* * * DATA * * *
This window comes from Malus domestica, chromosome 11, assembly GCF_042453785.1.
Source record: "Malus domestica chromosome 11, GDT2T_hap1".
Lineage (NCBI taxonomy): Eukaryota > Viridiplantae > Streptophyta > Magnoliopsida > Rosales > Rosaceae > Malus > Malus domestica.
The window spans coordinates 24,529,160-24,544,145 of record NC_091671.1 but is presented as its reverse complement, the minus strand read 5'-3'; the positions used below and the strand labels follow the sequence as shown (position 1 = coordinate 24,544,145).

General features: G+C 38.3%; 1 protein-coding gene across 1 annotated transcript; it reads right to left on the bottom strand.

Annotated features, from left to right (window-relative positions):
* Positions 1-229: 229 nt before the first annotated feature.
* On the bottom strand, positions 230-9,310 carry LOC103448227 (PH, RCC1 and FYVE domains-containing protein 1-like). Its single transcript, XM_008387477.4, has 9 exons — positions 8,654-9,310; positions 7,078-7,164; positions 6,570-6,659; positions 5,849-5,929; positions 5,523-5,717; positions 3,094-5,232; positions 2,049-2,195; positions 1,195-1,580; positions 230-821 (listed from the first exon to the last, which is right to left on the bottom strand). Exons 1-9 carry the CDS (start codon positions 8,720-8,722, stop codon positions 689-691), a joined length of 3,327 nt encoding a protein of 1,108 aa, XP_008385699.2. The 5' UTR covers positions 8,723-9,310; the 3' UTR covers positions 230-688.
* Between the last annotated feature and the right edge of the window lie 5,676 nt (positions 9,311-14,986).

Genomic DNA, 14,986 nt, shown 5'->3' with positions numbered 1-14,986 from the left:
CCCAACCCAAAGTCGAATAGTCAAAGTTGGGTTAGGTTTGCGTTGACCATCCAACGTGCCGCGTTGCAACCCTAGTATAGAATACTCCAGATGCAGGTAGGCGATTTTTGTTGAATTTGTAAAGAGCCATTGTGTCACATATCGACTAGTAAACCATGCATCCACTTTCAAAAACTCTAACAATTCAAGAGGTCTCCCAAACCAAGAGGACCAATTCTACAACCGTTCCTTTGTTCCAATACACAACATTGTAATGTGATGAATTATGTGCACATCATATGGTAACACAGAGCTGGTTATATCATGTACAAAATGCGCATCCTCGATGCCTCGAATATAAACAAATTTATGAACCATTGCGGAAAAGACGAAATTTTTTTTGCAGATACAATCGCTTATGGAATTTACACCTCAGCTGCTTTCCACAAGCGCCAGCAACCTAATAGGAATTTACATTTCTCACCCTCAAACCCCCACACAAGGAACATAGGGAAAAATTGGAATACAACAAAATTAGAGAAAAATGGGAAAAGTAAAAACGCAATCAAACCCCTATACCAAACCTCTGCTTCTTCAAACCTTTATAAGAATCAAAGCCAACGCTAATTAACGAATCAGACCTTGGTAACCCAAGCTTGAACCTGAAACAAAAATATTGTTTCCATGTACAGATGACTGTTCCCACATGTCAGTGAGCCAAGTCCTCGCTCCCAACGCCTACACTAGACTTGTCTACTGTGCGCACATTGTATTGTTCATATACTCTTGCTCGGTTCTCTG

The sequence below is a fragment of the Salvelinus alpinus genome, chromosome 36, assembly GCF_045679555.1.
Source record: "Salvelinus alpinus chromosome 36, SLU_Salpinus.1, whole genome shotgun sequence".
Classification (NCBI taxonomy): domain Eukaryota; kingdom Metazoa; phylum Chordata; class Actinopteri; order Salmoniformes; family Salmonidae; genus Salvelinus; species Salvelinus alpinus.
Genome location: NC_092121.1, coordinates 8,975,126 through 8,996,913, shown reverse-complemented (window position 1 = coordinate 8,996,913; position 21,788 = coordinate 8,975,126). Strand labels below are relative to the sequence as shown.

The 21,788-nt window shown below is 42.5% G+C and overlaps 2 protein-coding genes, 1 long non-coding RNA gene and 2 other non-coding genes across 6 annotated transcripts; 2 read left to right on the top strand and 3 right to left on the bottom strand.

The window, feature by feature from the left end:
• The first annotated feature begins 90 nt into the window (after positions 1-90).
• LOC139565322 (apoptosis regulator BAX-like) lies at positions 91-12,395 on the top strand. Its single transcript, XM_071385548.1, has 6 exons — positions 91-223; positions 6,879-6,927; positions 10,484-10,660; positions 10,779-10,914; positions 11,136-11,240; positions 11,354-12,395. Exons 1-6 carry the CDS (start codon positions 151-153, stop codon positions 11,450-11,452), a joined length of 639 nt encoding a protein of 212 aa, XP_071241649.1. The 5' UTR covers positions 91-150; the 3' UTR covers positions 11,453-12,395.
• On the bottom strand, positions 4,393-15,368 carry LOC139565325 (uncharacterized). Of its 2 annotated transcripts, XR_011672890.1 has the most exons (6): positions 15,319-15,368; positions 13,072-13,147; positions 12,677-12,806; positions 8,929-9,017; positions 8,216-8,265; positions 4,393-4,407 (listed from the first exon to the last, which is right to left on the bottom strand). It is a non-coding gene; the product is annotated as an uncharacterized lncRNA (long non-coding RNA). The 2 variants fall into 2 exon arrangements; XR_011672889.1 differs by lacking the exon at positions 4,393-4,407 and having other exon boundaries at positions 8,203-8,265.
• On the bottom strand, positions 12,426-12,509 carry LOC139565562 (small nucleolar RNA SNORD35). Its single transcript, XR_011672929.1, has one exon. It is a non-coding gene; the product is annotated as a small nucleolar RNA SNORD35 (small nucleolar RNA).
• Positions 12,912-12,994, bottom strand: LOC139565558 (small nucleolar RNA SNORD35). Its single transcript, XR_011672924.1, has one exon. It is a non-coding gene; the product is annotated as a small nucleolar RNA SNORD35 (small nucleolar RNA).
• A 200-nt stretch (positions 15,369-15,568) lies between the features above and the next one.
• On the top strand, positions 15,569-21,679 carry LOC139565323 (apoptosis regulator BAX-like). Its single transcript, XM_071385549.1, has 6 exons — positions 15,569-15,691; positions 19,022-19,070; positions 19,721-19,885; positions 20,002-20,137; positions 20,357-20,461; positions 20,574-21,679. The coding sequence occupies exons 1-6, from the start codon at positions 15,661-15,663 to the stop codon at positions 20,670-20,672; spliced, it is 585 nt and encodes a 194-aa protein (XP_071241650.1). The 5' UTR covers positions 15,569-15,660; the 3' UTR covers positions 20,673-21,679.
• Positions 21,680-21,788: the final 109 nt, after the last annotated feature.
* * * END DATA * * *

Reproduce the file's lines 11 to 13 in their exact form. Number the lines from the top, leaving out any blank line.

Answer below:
CCCAACCCAAAGTCGAATAGTCAAAGTTGGGTTAGGTTTGCGTTGACCATCCAACGTGCCGCGTTGCAACCCTAGTATAGAATACTCCAGATGCAGGTAGGCGATTTTTGTTGAATTTGTAAAGAGCCATTGTGTCACATATCGACTAGTAAACCATGCATCCACTTTCAAAAACTCTAACAATTCAAGAGGTCTCCCAAACCAAGAGGACCAATTCTACAACCGTTCCTTTGTTCCAATACACAACATTGTAATGTGATGAATTATGTGCACATCATATGGTAACACAGAGCTGGTTATATCATGTACAAAATGCGCATCCTCGATGCCTCGAATATAAACAAATTTATGAACCATTGCGGAAAAGACGAAATTTTTTTTGCAGATACAATCGCTTATGGAATTTACACCTCAGCTGCTTTCCACAAGCGCCAGCAACCTAATAGGAATTTACATTTCTCACCCTCAAACCCCCACACAAGGAACATAGGGAAAAATTGGAATACAACAAAATTAGAGAAAAATGGGAAAAGTAAAAACGCAATCAAACCCCTATACCAAACCTCTGCTTCTTCAAACCTTTATAAGAATCAAAGCCAACGCTAATTAACGAATCAGACCTTGGTAACCCAAGCTTGAACCTGAAACAAAAATATTGTTTCCATGTACAGATGACTGTTCCCACATGTCAGTGAGCCAAGTCCTCGCTCCCAACGCCTACACTAGACTTGTCTACTGTGCGCACATTGTATTGTTCATATACTCTTGCTCGGTTCTCTG

The sequence below is a fragment of the Salvelinus alpinus genome, chromosome 36, assembly GCF_045679555.1.
Source record: "Salvelinus alpinus chromosome 36, SLU_Salpinus.1, whole genome shotgun sequence".